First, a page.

Our Agendas are Killing Us
I was creeping on a thread on a friend’s Facebook page the other day where one commenter was arguing the old trope that the most loving thing they can do for someone is to point out their “sin” and thus lead them to repentance and salvation.
There are two major problems with that point of view, in my opinion.
First, it’s so easy to believe. Evangelicalism has consistently taught that the whole point of Christianity is to say the right words and think the right thoughts so that when you die you can go to heaven and avoid the punishment of hell (and frankly, let’s be honest, most folks are way more motivated by the latter than the former).
If that’s the baseline, it’s easy to see where that kind of “tough love” might be not only helpful, but necessary. It doesn’t feel harmful and hateful to say that you can love the sinner and hate the sin. After all, you just want what’s best for them.
But that leads to the second problem: despite how helpful it might feel to say that to someone, it doesn’t account for how they receive it.
If you tell your child that you love them just the way they are but you love them too much to leave them that way, what are they going to hear?
That they’re not good enough. That your love is conditional. That there’s something inherently wrong with them that needs to be “fixed.”
And I think all of this points to a bigger existential issue.
Our agendas are killing us.
What’s good for the goose…
I think it’s safe to say that all of us, in our own way, want to live in a better world.
We want to be free of worry, anxiety, suffering…hardships of any kind.
We want to experience happiness. We want to feel safe and secure and comfortable.
I’d even be willing to say that that’s ostensibly what the terrorists who stormed the US Capital a few weeks ago would say they were after. It’s a universal desire.
But the problem—and the reason I use that specific example—is that we also almost universally start from the assumption that what we think is good for us is what’s good for everyone.
Even that assumption though, can be a bit problematic. Because I’m not sure the good of anyone else actually even occurs to many of us.
As long as we feel safe and happy and secure, and as long as that extends to whatever tribe with which we identify, that’s really all we care about.
Conflicted by conflict
The imposition of our personal/tribal agendas on others may be one of the most damaging societal trends we face. Because those things are always going to be in conflict, aren’t they?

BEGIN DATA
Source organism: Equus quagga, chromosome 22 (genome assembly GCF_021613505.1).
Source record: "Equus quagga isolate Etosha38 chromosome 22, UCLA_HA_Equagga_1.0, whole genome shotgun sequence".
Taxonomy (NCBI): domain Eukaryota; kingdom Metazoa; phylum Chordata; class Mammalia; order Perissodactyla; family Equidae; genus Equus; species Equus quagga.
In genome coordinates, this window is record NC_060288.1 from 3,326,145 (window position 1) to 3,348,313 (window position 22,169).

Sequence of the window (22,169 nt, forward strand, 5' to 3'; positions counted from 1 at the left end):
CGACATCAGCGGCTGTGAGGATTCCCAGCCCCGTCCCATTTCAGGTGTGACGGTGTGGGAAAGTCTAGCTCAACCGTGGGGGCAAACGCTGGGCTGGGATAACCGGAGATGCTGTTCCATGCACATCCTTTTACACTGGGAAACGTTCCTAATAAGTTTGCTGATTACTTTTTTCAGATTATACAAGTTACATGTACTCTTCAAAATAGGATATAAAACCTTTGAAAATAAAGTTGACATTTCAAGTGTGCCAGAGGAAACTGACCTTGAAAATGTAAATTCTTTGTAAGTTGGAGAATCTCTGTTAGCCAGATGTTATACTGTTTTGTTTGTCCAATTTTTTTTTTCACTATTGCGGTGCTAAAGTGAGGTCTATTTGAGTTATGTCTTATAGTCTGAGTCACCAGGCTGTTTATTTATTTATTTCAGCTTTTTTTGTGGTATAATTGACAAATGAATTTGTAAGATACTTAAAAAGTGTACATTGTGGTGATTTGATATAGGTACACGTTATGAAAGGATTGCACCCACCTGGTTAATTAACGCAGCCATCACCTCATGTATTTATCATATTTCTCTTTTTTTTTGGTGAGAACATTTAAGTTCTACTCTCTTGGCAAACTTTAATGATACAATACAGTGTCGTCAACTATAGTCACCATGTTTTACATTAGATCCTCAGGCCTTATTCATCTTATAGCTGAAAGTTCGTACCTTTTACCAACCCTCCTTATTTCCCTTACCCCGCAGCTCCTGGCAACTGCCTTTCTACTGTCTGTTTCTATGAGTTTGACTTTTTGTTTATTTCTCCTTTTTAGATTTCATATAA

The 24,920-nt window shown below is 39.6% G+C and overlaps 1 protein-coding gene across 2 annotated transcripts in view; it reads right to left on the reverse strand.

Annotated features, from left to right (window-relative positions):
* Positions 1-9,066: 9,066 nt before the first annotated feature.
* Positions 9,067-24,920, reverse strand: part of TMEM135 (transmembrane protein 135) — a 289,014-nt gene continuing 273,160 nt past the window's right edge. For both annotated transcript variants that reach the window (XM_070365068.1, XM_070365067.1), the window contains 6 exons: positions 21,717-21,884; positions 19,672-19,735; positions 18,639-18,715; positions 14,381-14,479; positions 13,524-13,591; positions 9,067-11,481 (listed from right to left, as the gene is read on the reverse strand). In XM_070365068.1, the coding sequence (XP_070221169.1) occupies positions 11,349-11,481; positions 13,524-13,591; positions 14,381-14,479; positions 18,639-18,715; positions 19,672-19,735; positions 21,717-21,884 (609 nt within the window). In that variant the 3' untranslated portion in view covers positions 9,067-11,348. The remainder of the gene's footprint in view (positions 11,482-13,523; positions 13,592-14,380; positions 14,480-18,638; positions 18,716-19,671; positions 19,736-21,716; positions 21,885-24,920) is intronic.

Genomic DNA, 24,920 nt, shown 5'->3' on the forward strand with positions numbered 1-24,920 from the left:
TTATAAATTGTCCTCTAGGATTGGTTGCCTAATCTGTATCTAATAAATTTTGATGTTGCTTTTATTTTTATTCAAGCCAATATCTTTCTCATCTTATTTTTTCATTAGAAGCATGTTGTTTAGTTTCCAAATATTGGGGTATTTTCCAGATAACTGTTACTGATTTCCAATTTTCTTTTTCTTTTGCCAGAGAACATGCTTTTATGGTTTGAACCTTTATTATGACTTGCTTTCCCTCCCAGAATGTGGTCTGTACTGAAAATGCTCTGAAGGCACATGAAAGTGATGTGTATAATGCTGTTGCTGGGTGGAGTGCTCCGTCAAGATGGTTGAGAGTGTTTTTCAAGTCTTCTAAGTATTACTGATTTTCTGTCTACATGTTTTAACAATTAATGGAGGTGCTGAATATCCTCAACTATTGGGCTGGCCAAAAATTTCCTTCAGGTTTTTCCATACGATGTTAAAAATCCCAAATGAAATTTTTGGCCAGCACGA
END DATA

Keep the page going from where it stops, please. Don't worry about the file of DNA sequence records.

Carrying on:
Even those of us who seek to uphold the most noble of causes hold some level of belief that if everyone else would just get on our bandwagon, the world would be a better place.
But we’re missing a central point.
The only way any of us can really, truly thrive is if all of us do.
In recent years the Zulu word Ubuntu has become popular within progressive culture. Loosely translated, it means “I am because we are.” A 2006 article in The Guardian notes that it originates from a folk saying that means a person really only experiences personhood through other people.
The term is mostly used to help people recognize the need to sacrifice personal interests for the greater common good. To recognize that getting what we want may not necessarily be what’s best for whatever people group we belong to.
That together we can achieve more than we can alone.
It’s fairly easy to get our heads around the concept in the relatively small contexts of family or community.
But what if we embraced it not just for our behavior within our immediate social orbits, but as how we view ourselves within the whole of humanity?
What if we started to recognize that intentional sacrifice of our perceived personal desires is the key not just to our own happiness, but universal wellbeing?
The right to be right (even when it’s wrong)
Christianity, especially in the Evangelical streams, has for too long operated under the presumption that it has the exclusive claim to objective truth.
And so Christians have justified all kinds of horrific treatment of non-Christians in the name of loving them into heaven.
Of course, that also happens within the various denominations of Christianity itself. We become so convinced that our particular belief systems are correct that we see them not only as normative, but necessary.
The problem, though, is that those assumptions directly conflict with Jesus as he’s presented in the Gospels.
I’d like to change the world (but I don’t know what it wears)
Over and over, we hear Jesus saying things about taking up our cross, about dying in order to live, about the last becoming first and the first becoming last.
About not judging others. About taking the logs out of our own eyes before picking the speck out of our neighbor’s. About becoming humble. Meek. About making peace.
About loving even our enemies.
The call of Christianity has never been to Christianize the world.
It’s been to Christianize ourselves.
Stick with me here.
We don’t make the world a better place by making everyone else like us.
We make the world a better place by making ourselves like Jesus.
Falling so we can rise
When I try to imagine the future of humanity, I can’t imagine the status quo taking us much further.
Our commitment to our personal and tribal agendas and to imposing them on others will never lead to anything other than continued conflict, violence, and destruction.
Domination systems never work because nobody will ever settle for being dominated.
The only way we can possibly make it is to sacrifice for the common good.
The only way any of us can achieve happiness is to give up our pursuit of it.
If that seems counterintuitive, that’s because it is.
But we can never get there by getting our way at the expense of someone else.
Only by lifting each other up can all of us rise together.
It’s the only future we have.
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